Vinyl LP, Compact Disc (CD), Cassette
There was a time, not so long ago, when Ty Segall was relatively predictable. A new Ty Segall record would inevitably be loud and fuzzy. It would, perhaps, dabble in glam or the heavier stuff; it would certainly be built with the live show in mind. It would also be, at the minimum, a pretty decent album. Consistently good garage rock records delivered quickly was the Ty Segall way.
This is no longer quite the case. Having played a major part in garage rock’s early 2010s revival, it seems Segall not only personally outlined the genre’s limitations but eventually started to balk at them. It made him audibly restless, and his output in recent years has grown increasingly episodic. 2019’s First Taste was deliberately written and recorded sans guitars, whereas its 2021 follow-up Harmonizer split that trademark guitar sludge with proggy synth lines. In the interim he dropped a free EP of Nilsson Schmilsson covers and composed a synthwave score for Whirlybird, Matt Yoka’s documentary on the TV news crew that captured O.J. Simpson’s flight down the 405. (Also in the mix: the third Fuzz full-length, plus a fairly experimental one-off with Lightning Bolt’s Brian Chippendale under the name Wasted Shirt.)
Had it arrived in an earlier, garage-ier Segall era, the abundantly punctuated “Hello, Hi” might feel transitional. But all of Segall’s recent records feel “transitional” by that metric, insofar as they are the latest reorientation in a series of reorientations. With its desertified Laurel Canyon influences, we can, to some extent, interpret “Hello, Hi” as Segall’s re-embrace of the instrument upon which he built his name—its dead-center placement on the cover encourages this interpretation. Not counting the title track and its thick coating of Sabbathian fuzz, “Hello, Hi” is arguably the closest he has ever ventured to a proper Ty Segall Goes Acoustic album. But even at his most subdued, he’s unmistakable.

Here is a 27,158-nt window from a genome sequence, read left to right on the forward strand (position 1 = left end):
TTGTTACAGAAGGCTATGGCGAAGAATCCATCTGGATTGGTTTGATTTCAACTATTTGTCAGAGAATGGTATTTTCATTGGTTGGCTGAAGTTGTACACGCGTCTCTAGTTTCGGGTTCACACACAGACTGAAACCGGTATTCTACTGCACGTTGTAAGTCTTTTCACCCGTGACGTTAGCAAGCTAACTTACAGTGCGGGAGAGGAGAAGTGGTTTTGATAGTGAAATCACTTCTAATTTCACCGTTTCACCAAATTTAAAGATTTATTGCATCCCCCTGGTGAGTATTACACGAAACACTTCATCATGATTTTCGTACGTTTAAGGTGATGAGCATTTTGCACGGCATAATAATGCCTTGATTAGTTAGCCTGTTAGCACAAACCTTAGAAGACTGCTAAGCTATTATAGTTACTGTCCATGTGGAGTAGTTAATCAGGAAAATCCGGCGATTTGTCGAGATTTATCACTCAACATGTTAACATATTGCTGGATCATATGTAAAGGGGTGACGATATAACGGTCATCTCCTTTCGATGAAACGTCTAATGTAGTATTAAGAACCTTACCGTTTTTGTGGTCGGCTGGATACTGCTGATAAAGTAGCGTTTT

Written and recorded primarily alone, “Hello, Hi” has no overly lofty ambitions or overtly political concerns. It rarely veers out of midtempo territory. There is a comparative simplicity to its melodies, which Segall peppers with la-la-la’s and semi-oblique images: “bringing water to the oceanside,” a cement sweater, an ear upon the glass. It is grounded by the passage of time, opening with “Good morning, lady” and closing with him sing-spelling “good night” and “good nite.” Like Harmonizer before it, it’s wrapped up in a succinct 35 minutes.
But besides that, “Hello, Hi” gives as little indication of his next move as Harmonizer did of “Hello, Hi.” For someone so closely associated with a single genre, Segall has accomplished something rather remarkable in terms of audience expectations. No longer do we necessarily assume that the next Ty Segall record will be a great garage rock record. Instead, we’ve come to expect that it will be, at the minimum, a pretty decent Ty Segall album—and how he’ll go about it is anybody’s guess.